Pro Tip: Wear glasses, masks, and rubber gloves when removing mold from grow bags. They will protect you from getting irritated by the spores.
When possible, it’s also best to do all of this outdoors, in a well-ventilated space to prevent the further spread of spores in the house.
1. Lemon Juice and Salt (7 Easy Steps!)
Let’s start the list with the safest and most available cleaning materials you can use to kill off the mold on your grow bag—lemon juice and salt.
Remove mold from grow bags using lemon and salt paste:
- Let the moldy pot dry out under the sun.
- Scrub off the mold patches with a dry stiff brush.
- Mix together 2 parts lemon juice with 1 part salt.
- Cover mold stains with lemon juice and salt paste.
- Leave the pot under the sun again for at least 1 day to bleach off the moldy patches.
- Water the plant and bag thoroughly with clean water to rinse off the paste.
- Place the bag in a bright and windy spot to let it dry.
This is perfect for you if you want an all-natural method of mold removal that has little to no chance of negatively affecting your precious plants and the environment at large!
2. Vinegar and Baking Soda (6 Easy Steps!)
Another organic and eco-friendly option you can try using to clean and fix moldy grow bags is using a paste made of vinegar and baking soda.
Remove mold from grow bags using vinegar and baking soda paste:
- Let the pot dry out directly under the sun so the mold spores dry out.
- Rub off the mold patches with a dry stiff brush or abrasive sponge.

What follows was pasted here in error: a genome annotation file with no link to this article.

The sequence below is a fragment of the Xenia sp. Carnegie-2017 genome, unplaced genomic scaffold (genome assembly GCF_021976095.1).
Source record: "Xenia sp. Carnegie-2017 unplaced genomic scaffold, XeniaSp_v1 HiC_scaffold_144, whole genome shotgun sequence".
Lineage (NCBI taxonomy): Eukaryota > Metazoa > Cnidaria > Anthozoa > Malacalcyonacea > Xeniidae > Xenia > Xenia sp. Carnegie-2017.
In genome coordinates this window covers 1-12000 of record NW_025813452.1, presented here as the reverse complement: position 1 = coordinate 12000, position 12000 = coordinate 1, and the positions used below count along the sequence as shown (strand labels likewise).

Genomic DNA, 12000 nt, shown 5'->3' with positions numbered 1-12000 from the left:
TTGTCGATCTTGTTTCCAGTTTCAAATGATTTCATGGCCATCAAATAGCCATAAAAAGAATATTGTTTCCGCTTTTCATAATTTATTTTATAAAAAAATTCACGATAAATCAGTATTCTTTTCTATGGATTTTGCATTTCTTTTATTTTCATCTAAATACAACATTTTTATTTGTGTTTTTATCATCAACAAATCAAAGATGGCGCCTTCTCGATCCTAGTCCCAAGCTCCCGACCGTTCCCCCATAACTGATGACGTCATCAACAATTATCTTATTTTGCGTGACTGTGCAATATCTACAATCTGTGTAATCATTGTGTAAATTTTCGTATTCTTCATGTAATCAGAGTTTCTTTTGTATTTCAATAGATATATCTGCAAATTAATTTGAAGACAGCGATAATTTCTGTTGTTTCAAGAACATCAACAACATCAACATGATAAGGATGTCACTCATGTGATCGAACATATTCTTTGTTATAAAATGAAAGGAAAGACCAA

- Mix together 2 parts white vinegar with 1 part baking soda.
- Scrub mold stains with vinegar and baking soda paste.
- Rinse it off with clean water to remove all the grime.
- Dry the pot outdoors again, with direct sunlight for about 1 day.
If there is no longer any plant in the grow bag, you can also soak it in a bucket filled with water, vinegar, and baking soda for at least one day.
Others have also added this paste into the wash when they want to clean their grow bags properly.
3. Diluted Hydrogen Peroxide (5 Easy Steps!)
Now, if you want to use something stronger without the risk of ruining or killing your plants, go with a diluted hydrogen peroxide spray instead made with something like this one from Amazon.
Hydrogen peroxide can kill various microorganisms including mold spores while also promoting dense root growth for plants. Its effects can be seen immediately after application—as quickly as just 5 minutes!
Remove mold from grow bags using hydrogen peroxide spray:
- Dry out the mold spores on the bag under the sun.
- Brush off the moldy spots using a dry stiff brush or abrasive sponge.
- Dilute 1 part 3% hydrogen peroxide with at least 9 parts water.
- Spray the diluted hydrogen peroxide solution directly on the leftover mold stains.
- Repeat this until the mold disappears completely.
You can also do this regularly as a preventive measure against mold growth. What one friend of mine likes most with this spray, however, is that there’s no need for rinsing!
4. Diluted Bleach Solution (6 Easy Steps!)
Out of all the solutions here, this is the only one you can’t do with the plant still inside the moldy grow bag. You’ll have to transplant it to another clean pot before you use bleach on the grow bag—even if it’s already diluted!
Also, this is where protective gear becomes especially important since bleach is a super strong cleaning agent.
Remove mold from grow bags using bleach solution:
- Keep the moldy bag outdoors to fully dry the spores under direct sunlight.
- Remove the dried spores using a dry stiff brush or abrasive sponge.
- Dilute about 0.25 to 1.50 parts regular bleach with about 16 parts warm water.
- Scrub leftover mold stains with a sponge that’s been dipped in the bleach solution.
- Wash the bag with clean water and gentle laundry detergent afterward.